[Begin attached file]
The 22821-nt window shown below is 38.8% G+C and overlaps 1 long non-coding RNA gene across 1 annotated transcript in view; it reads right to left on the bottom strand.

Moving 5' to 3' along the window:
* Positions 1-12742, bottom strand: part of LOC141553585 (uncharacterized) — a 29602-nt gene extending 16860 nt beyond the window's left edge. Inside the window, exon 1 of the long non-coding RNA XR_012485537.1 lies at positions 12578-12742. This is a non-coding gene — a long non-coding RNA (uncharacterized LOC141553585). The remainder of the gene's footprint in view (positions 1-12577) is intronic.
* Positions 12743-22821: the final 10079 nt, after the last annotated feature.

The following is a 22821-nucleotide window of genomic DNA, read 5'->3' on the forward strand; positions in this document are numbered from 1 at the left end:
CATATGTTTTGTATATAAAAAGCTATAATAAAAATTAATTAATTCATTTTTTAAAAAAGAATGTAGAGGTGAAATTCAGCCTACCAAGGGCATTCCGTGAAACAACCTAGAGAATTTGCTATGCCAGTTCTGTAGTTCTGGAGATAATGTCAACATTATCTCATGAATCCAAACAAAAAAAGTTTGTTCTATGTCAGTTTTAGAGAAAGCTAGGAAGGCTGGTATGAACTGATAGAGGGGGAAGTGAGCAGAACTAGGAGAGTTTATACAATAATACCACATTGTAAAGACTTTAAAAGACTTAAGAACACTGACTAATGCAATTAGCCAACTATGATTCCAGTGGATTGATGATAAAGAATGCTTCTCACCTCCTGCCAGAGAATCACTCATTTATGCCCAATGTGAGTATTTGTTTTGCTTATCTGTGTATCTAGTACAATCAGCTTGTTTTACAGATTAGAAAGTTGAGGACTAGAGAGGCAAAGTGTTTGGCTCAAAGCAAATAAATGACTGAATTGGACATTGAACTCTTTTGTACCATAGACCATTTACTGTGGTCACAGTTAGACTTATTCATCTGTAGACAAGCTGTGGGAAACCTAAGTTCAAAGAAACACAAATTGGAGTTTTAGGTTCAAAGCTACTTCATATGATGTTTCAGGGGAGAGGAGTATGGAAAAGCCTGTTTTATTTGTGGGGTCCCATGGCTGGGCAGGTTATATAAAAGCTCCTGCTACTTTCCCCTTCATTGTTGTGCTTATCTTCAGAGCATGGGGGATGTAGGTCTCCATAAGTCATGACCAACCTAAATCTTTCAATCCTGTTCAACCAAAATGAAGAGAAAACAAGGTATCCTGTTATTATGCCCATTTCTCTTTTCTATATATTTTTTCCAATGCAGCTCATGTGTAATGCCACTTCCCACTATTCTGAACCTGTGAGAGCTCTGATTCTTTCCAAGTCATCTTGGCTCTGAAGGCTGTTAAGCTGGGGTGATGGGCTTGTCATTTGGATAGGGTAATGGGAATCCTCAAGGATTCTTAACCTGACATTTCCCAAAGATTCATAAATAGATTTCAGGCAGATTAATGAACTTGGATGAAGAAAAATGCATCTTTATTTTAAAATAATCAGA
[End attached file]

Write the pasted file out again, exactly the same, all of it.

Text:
The 22821-nt window shown below is 38.8% G+C and overlaps 1 long non-coding RNA gene across 1 annotated transcript in view; it reads right to left on the bottom strand.

Moving 5' to 3' along the window:
* Positions 1-12742, bottom strand: part of LOC141553585 (uncharacterized) — a 29602-nt gene extending 16860 nt beyond the window's left edge. Inside the window, exon 1 of the long non-coding RNA XR_012485537.1 lies at positions 12578-12742. This is a non-coding gene — a long non-coding RNA (uncharacterized LOC141553585). The remainder of the gene's footprint in view (positions 1-12577) is intronic.
* Positions 12743-22821: the final 10079 nt, after the last annotated feature.

The following is a 22821-nucleotide window of genomic DNA, read 5'->3' on the forward strand; positions in this document are numbered from 1 at the left end:
CATATGTTTTGTATATAAAAAGCTATAATAAAAATTAATTAATTCATTTTTTAAAAAAGAATGTAGAGGTGAAATTCAGCCTACCAAGGGCATTCCGTGAAACAACCTAGAGAATTTGCTATGCCAGTTCTGTAGTTCTGGAGATAATGTCAACATTATCTCATGAATCCAAACAAAAAAAGTTTGTTCTATGTCAGTTTTAGAGAAAGCTAGGAAGGCTGGTATGAACTGATAGAGGGGGAAGTGAGCAGAACTAGGAGAGTTTATACAATAATACCACATTGTAAAGACTTTAAAAGACTTAAGAACACTGACTAATGCAATTAGCCAACTATGATTCCAGTGGATTGATGATAAAGAATGCTTCTCACCTCCTGCCAGAGAATCACTCATTTATGCCCAATGTGAGTATTTGTTTTGCTTATCTGTGTATCTAGTACAATCAGCTTGTTTTACAGATTAGAAAGTTGAGGACTAGAGAGGCAAAGTGTTTGGCTCAAAGCAAATAAATGACTGAATTGGACATTGAACTCTTTTGTACCATAGACCATTTACTGTGGTCACAGTTAGACTTATTCATCTGTAGACAAGCTGTGGGAAACCTAAGTTCAAAGAAACACAAATTGGAGTTTTAGGTTCAAAGCTACTTCATATGATGTTTCAGGGGAGAGGAGTATGGAAAAGCCTGTTTTATTTGTGGGGTCCCATGGCTGGGCAGGTTATATAAAAGCTCCTGCTACTTTCCCCTTCATTGTTGTGCTTATCTTCAGAGCATGGGGGATGTAGGTCTCCATAAGTCATGACCAACCTAAATCTTTCAATCCTGTTCAACCAAAATGAAGAGAAAACAAGGTATCCTGTTATTATGCCCATTTCTCTTTTCTATATATTTTTTCCAATGCAGCTCATGTGTAATGCCACTTCCCACTATTCTGAACCTGTGAGAGCTCTGATTCTTTCCAAGTCATCTTGGCTCTGAAGGCTGTTAAGCTGGGGTGATGGGCTTGTCATTTGGATAGGGTAATGGGAATCCTCAAGGATTCTTAACCTGACATTTCCCAAAGATTCATAAATAGATTTCAGGCAGATTAATGAACTTGGATGAAGAAAAATGCATCTTTATTTTAAAATAATCAGA